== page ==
Guide to prenatal care:

  • Visit your healthcare provider for one prenatal care checkup.
  • If you are smoking, drinking, or taking drugs, your baby's growth and weight gain can be affected. Remember: It's never too late to quit.
  • Eat a healthy, nutritious diet, and drink lots of juice, water, and milk every day.
  • You will have an ultrasound to evaluate your baby's anatomy.

MONTH 6 (23–27 weeks)

What happens to your baby?

  • The skin is red and wrinkled and now covered with fine, soft hair.
  • The shut eyelids now begin to part, and the eyes open.
  • The baby continues to grow rapidly. At end of the sixth month, the baby is about 12 inches long and weighs 1.5–2 pounds.

What happens to your body?

  • You now may feel the baby kicking strongly.
  • The skin on your growing belly may start to itch. Apply lotions to your body after you shower to lessen the itching.
  • Your back may hurt. Wear comfortable footwear — low-heeled shoes or flats — and no not stand for long periods of time. Exercise can help. You may feel pain down the sides of your belly; this is because as your uterus stretches, the ligaments that support it are being pulled on.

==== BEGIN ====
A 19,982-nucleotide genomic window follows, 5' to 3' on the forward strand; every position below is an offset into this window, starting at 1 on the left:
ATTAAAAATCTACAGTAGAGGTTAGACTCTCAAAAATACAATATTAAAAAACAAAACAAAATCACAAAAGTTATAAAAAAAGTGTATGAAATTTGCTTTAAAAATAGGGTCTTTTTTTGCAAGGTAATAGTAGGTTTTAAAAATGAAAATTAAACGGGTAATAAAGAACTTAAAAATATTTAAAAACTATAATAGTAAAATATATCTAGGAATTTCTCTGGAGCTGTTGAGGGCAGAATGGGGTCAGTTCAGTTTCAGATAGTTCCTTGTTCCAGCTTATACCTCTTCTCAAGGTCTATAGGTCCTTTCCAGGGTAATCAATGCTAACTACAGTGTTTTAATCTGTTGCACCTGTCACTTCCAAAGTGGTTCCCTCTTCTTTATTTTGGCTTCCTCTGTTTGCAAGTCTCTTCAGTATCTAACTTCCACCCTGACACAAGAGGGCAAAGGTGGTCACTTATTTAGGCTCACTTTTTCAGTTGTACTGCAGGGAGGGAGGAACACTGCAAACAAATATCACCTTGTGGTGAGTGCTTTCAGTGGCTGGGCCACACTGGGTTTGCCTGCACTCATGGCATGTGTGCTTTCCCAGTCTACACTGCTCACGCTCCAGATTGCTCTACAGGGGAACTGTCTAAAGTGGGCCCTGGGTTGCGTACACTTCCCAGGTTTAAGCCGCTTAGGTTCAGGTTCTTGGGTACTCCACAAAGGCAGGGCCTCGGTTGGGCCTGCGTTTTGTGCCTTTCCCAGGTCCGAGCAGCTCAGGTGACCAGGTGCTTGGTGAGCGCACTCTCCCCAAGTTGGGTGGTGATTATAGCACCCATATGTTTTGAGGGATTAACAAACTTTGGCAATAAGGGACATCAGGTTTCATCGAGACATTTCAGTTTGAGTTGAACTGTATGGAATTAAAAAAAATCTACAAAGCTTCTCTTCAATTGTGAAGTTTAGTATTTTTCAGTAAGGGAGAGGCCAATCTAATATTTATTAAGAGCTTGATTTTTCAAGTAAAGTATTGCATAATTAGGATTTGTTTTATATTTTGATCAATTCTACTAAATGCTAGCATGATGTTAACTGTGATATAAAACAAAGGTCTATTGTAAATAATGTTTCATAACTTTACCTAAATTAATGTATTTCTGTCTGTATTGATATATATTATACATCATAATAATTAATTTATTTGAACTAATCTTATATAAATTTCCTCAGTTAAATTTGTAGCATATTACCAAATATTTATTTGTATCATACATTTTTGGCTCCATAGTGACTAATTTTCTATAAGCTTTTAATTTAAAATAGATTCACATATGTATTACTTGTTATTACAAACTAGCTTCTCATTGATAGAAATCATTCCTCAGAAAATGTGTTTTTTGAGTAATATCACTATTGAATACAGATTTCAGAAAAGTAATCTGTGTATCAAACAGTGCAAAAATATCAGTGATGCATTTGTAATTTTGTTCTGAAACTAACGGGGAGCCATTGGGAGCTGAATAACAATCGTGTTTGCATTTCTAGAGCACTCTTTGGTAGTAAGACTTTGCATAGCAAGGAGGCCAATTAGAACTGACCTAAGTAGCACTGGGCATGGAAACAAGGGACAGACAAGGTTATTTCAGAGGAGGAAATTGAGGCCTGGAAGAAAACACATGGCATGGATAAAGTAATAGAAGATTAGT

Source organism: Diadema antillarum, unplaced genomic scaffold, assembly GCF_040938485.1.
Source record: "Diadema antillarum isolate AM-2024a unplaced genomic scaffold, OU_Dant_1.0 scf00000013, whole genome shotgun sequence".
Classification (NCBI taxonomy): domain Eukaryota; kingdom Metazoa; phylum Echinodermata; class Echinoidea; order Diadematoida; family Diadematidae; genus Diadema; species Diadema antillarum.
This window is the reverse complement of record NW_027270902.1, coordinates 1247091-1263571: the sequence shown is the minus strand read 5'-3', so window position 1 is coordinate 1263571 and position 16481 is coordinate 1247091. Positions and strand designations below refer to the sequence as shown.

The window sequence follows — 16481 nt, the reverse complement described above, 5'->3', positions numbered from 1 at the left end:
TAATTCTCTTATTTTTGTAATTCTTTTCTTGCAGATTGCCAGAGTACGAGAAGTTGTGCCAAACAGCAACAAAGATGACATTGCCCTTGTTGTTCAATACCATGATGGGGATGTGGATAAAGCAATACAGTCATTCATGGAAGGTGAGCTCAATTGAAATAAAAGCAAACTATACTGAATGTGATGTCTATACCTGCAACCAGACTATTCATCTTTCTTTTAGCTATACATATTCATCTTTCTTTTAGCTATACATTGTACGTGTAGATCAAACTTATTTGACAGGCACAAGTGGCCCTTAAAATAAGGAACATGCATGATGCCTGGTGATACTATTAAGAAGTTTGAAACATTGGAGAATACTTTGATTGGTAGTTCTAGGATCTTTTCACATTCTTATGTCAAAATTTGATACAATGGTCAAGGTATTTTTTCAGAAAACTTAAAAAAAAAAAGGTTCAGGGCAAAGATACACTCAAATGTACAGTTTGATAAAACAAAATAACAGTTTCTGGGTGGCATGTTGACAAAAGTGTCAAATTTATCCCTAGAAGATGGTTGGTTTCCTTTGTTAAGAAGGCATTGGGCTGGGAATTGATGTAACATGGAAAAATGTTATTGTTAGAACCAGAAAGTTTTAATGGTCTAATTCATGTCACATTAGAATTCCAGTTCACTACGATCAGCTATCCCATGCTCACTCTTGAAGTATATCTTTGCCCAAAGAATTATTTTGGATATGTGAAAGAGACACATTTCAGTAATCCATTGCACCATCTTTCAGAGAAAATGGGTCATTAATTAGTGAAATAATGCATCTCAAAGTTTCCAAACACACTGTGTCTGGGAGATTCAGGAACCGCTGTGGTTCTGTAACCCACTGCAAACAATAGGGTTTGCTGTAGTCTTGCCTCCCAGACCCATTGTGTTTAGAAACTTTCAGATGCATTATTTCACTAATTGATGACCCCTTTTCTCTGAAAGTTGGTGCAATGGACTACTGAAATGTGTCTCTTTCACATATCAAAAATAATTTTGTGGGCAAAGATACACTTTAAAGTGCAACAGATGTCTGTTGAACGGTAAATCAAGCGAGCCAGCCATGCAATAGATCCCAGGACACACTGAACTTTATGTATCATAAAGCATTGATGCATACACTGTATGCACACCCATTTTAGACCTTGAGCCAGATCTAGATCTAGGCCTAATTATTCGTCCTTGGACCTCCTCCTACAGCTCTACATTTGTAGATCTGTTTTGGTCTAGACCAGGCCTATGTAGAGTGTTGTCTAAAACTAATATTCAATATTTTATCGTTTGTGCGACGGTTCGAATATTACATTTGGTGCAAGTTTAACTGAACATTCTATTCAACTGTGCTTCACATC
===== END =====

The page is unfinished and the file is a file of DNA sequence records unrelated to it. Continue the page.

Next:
Guide to prenatal care:

  • Visit your healthcare provider for one prenatal care checkup.
  • You may be constipated. Drink more water or fruit juice, eat more foods with fiber (fruits, vegetables, and whole grains), and get some exercise, with your health care provider's approval. 
  • To help with heartburn, try eating four or five smaller meals during the day. You may also take TUMS, as directed on the bottle.
  • Do not use laxatives or antiacids without asking your healthcare provider.